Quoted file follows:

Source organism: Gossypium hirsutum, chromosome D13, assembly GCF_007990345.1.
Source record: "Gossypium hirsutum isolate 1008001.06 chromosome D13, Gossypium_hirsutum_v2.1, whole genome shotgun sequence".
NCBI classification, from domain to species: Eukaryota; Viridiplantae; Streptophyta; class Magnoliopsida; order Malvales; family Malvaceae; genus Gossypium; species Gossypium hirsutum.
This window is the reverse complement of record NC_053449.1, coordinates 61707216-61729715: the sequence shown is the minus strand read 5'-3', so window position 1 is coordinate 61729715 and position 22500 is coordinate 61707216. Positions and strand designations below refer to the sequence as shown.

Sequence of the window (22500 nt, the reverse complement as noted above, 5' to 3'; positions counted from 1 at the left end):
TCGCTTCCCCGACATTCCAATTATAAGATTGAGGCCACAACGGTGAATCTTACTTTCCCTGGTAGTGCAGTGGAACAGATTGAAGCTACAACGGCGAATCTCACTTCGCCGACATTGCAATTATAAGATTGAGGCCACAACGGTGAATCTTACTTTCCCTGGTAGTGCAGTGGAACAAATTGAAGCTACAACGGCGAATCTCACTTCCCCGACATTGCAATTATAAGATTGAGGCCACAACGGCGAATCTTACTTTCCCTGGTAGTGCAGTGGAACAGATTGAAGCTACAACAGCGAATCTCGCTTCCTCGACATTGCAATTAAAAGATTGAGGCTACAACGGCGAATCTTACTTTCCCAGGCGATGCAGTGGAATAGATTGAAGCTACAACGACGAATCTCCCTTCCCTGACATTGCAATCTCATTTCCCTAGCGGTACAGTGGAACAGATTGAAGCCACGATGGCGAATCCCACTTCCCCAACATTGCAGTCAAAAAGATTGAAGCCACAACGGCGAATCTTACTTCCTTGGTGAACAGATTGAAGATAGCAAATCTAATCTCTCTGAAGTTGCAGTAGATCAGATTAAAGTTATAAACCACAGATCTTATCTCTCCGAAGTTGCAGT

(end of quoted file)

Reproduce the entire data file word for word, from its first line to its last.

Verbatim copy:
Source organism: Gossypium hirsutum, chromosome D13, assembly GCF_007990345.1.
Source record: "Gossypium hirsutum isolate 1008001.06 chromosome D13, Gossypium_hirsutum_v2.1, whole genome shotgun sequence".
NCBI classification, from domain to species: Eukaryota; Viridiplantae; Streptophyta; class Magnoliopsida; order Malvales; family Malvaceae; genus Gossypium; species Gossypium hirsutum.
This window is the reverse complement of record NC_053449.1, coordinates 61707216-61729715: the sequence shown is the minus strand read 5'-3', so window position 1 is coordinate 61729715 and position 22500 is coordinate 61707216. Positions and strand designations below refer to the sequence as shown.

Sequence of the window (22500 nt, the reverse complement as noted above, 5' to 3'; positions counted from 1 at the left end):
TCGCTTCCCCGACATTCCAATTATAAGATTGAGGCCACAACGGTGAATCTTACTTTCCCTGGTAGTGCAGTGGAACAGATTGAAGCTACAACGGCGAATCTCACTTCGCCGACATTGCAATTATAAGATTGAGGCCACAACGGTGAATCTTACTTTCCCTGGTAGTGCAGTGGAACAAATTGAAGCTACAACGGCGAATCTCACTTCCCCGACATTGCAATTATAAGATTGAGGCCACAACGGCGAATCTTACTTTCCCTGGTAGTGCAGTGGAACAGATTGAAGCTACAACAGCGAATCTCGCTTCCTCGACATTGCAATTAAAAGATTGAGGCTACAACGGCGAATCTTACTTTCCCAGGCGATGCAGTGGAATAGATTGAAGCTACAACGACGAATCTCCCTTCCCTGACATTGCAATCTCATTTCCCTAGCGGTACAGTGGAACAGATTGAAGCCACGATGGCGAATCCCACTTCCCCAACATTGCAGTCAAAAAGATTGAAGCCACAACGGCGAATCTTACTTCCTTGGTGAACAGATTGAAGATAGCAAATCTAATCTCTCTGAAGTTGCAGTAGATCAGATTAAAGTTATAAACCACAGATCTTATCTCTCCGAAGTTGCAGT